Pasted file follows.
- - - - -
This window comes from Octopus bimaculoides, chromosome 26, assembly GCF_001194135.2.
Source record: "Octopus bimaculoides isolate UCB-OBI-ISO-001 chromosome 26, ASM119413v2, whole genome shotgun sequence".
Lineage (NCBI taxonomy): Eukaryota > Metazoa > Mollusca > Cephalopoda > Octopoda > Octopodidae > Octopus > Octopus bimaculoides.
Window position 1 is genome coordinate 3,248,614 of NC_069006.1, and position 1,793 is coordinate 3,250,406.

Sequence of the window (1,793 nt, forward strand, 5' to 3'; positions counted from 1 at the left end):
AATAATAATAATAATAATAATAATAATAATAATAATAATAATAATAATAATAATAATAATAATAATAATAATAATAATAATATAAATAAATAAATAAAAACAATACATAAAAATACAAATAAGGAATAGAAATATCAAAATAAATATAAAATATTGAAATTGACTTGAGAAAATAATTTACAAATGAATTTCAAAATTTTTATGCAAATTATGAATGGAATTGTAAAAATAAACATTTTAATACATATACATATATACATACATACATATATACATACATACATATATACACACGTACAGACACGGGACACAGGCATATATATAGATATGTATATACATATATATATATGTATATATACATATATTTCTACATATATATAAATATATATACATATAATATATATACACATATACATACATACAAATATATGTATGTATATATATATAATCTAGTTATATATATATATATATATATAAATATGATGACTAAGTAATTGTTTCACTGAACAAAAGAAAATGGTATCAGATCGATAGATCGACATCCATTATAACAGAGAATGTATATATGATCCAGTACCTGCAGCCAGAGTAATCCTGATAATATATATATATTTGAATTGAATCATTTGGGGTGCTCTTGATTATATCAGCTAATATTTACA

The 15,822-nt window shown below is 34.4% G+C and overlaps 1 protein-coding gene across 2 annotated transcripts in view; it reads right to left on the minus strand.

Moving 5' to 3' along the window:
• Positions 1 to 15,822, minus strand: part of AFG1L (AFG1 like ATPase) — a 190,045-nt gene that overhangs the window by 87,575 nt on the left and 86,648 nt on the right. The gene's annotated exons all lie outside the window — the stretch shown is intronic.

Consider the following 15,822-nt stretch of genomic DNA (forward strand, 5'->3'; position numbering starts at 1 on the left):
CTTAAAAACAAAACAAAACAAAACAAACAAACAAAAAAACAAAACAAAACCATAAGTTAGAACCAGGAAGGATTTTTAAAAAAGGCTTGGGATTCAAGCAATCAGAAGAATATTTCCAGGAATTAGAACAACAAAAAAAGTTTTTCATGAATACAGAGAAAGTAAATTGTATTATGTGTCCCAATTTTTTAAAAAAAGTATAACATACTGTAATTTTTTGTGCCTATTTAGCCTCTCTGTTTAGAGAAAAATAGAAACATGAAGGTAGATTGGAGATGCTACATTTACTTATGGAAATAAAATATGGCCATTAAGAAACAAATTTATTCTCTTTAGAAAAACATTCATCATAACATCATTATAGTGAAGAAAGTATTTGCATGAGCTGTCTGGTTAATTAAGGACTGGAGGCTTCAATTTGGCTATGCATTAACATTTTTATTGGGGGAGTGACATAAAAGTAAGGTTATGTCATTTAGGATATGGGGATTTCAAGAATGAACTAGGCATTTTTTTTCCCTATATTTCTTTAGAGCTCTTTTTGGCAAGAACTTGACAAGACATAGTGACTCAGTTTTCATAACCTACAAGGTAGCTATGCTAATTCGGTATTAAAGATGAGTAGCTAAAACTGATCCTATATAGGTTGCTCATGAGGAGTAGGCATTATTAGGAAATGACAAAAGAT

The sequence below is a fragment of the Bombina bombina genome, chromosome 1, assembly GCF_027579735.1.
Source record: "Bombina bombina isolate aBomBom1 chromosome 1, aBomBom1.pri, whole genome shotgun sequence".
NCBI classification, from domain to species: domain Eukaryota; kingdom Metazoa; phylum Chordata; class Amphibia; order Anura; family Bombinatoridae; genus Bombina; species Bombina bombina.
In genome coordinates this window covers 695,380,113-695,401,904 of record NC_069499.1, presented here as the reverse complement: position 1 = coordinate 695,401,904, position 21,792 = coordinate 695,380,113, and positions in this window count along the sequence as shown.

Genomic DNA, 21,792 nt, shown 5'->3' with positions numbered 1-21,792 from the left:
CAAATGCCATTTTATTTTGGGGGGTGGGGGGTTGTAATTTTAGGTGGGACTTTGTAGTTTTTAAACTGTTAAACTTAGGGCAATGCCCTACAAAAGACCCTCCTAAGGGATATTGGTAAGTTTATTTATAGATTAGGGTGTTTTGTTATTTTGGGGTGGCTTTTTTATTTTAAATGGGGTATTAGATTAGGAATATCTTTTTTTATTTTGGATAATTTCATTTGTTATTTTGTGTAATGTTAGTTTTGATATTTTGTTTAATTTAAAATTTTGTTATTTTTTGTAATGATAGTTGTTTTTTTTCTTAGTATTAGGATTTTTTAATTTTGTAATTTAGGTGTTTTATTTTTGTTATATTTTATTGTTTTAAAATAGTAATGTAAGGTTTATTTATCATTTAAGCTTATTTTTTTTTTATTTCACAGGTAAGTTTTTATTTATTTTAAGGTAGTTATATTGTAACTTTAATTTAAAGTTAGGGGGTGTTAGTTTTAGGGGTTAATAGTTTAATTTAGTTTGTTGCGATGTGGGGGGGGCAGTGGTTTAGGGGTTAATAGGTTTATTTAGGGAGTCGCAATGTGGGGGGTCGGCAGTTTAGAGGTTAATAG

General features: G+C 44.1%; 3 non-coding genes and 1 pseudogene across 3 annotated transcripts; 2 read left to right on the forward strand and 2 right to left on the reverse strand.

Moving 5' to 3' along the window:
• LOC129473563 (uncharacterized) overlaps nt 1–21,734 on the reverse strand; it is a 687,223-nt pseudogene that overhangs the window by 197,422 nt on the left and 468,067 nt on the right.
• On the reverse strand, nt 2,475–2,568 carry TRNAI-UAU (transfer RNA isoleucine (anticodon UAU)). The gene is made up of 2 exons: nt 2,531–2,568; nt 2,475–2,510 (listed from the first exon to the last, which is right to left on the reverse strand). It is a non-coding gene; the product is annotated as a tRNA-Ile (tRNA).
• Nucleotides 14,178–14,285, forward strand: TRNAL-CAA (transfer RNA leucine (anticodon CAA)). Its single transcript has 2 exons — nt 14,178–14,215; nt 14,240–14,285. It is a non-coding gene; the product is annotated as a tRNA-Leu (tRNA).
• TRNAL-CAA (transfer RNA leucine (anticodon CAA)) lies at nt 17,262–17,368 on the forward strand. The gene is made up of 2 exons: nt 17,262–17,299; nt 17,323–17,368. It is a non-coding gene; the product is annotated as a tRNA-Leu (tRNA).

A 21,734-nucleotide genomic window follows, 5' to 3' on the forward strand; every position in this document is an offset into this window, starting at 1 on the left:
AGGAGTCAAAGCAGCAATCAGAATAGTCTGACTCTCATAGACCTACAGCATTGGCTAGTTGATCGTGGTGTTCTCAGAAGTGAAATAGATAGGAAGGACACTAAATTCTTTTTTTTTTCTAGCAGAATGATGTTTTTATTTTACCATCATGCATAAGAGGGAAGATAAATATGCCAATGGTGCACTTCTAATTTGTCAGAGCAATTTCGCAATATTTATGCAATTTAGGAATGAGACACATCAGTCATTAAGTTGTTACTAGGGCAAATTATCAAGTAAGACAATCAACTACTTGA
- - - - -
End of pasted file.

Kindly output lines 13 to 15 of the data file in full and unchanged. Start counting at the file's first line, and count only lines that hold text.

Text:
Source record: "Bombina bombina isolate aBomBom1 chromosome 1, aBomBom1.pri, whole genome shotgun sequence".
NCBI classification, from domain to species: domain Eukaryota; kingdom Metazoa; phylum Chordata; class Amphibia; order Anura; family Bombinatoridae; genus Bombina; species Bombina bombina.
In genome coordinates this window covers 695,380,113-695,401,904 of record NC_069499.1, presented here as the reverse complement: position 1 = coordinate 695,401,904, position 21,792 = coordinate 695,380,113, and positions in this window count along the sequence as shown.